I walked along the river, through early morning shadows, on a warm, late-winter morning. The river moved slowly, even sluggishly, as the higher-altitude snowpack had not yet begun the spring melt. The water swirled and rolled over the uneven, boulder-strewn bed, offering those peaceful, running-water, background sounds. The rest of the bosque, however, was still and quiet, as there was not even a breath of wind. As I walked through the willows along the river’s edge, the sun crested the Sandias to the east, and the day’s first light came streaming across the high desert, over the river, and through the cottonwoods, leaving a pattern of speckled light on the ground beneath the tress. It was so peaceful and quiet—but not for long. A cast of Cooper’s Hawks soon came darting in and around the cottonwoods. I marveled at their speed and their grace, as they cruised through densely packed branches, often stopping abruptly on a favorite perch. The hawks seemed more intent on chasing each other through the bosque, than in avoiding me. They would come in close, and fly right over head, and remained entirely unconcerned by my trespass into their morning routine. Soon enough, a mature adult landed on a nearby branch, and waited like a statue for its partners to come in on the chase. While the hawk looked off in another direction, I put a large cottonwood trunk between the two of us, and just out of its view, ever so slowly crept in for a close up. I wasn’t fooling this hawk, however, as it knew full well I was there. As I peeked around the tree for my first shot, I found that it was looking right at me. Feeling lucky, I stepped out from behind the tree, and simply spoke to the Cooper’s in a soft, low voice (I find talking to the birds and the deer and the coyotes either calms them down, or calms me down). Luckily for me, the Cooper’s dropped his fully upright, watchful pose, and simply started making its way further up the branch to reposition itself. It seemed to be looking for the others that had been playing the game of chase. As the Cooper’s moved along the branch, I snapped a few more photos. And as it stopped to look at me one more time, I kindly thanked it, turned, and walked away.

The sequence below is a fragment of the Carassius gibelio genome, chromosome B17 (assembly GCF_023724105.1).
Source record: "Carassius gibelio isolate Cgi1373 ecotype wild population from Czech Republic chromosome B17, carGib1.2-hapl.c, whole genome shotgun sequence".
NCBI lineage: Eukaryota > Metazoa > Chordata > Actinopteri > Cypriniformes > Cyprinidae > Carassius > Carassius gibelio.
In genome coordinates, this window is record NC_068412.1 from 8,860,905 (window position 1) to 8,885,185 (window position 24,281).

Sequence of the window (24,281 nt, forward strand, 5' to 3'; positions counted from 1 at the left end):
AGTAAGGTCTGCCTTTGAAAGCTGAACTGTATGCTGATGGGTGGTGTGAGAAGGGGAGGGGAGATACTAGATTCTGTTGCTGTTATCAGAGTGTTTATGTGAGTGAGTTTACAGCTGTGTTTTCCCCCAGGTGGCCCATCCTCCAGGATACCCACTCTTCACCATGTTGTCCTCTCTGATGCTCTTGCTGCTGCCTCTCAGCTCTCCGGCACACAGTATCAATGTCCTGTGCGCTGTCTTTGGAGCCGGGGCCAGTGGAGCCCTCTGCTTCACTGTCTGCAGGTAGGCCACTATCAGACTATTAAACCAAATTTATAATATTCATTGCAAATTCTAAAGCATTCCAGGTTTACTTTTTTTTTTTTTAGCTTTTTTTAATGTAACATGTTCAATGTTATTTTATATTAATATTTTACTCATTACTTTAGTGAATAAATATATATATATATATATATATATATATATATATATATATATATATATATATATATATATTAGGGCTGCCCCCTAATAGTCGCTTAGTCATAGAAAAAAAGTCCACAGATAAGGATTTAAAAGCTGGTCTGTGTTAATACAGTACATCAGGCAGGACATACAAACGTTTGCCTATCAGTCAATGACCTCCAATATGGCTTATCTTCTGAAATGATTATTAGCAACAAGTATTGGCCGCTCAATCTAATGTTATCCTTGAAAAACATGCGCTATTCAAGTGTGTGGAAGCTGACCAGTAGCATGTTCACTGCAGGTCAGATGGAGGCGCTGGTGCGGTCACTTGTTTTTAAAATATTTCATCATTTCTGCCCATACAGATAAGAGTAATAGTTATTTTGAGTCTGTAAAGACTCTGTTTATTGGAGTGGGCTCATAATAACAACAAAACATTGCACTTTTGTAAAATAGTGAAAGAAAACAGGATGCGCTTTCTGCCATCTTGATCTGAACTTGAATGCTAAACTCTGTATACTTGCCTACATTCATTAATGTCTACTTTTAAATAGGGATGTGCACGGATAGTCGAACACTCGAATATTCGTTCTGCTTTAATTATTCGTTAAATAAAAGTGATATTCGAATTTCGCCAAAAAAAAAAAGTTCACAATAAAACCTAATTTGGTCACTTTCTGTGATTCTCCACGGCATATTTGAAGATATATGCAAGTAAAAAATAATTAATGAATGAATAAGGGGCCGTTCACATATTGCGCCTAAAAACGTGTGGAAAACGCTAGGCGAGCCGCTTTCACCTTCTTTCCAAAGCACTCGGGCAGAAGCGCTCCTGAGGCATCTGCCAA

Cooper's Hawk; Rio Rancho, New Mexico
NatureWildlifeHawkCooper's HawkRio RanchoNew Mexico